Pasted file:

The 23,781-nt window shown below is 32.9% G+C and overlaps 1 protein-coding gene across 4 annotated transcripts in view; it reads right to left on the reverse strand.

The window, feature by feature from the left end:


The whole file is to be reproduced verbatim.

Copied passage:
The 23,781-nt window shown below is 32.9% G+C and overlaps 1 protein-coding gene across 4 annotated transcripts in view; it reads right to left on the reverse strand.

The window, feature by feature from the left end: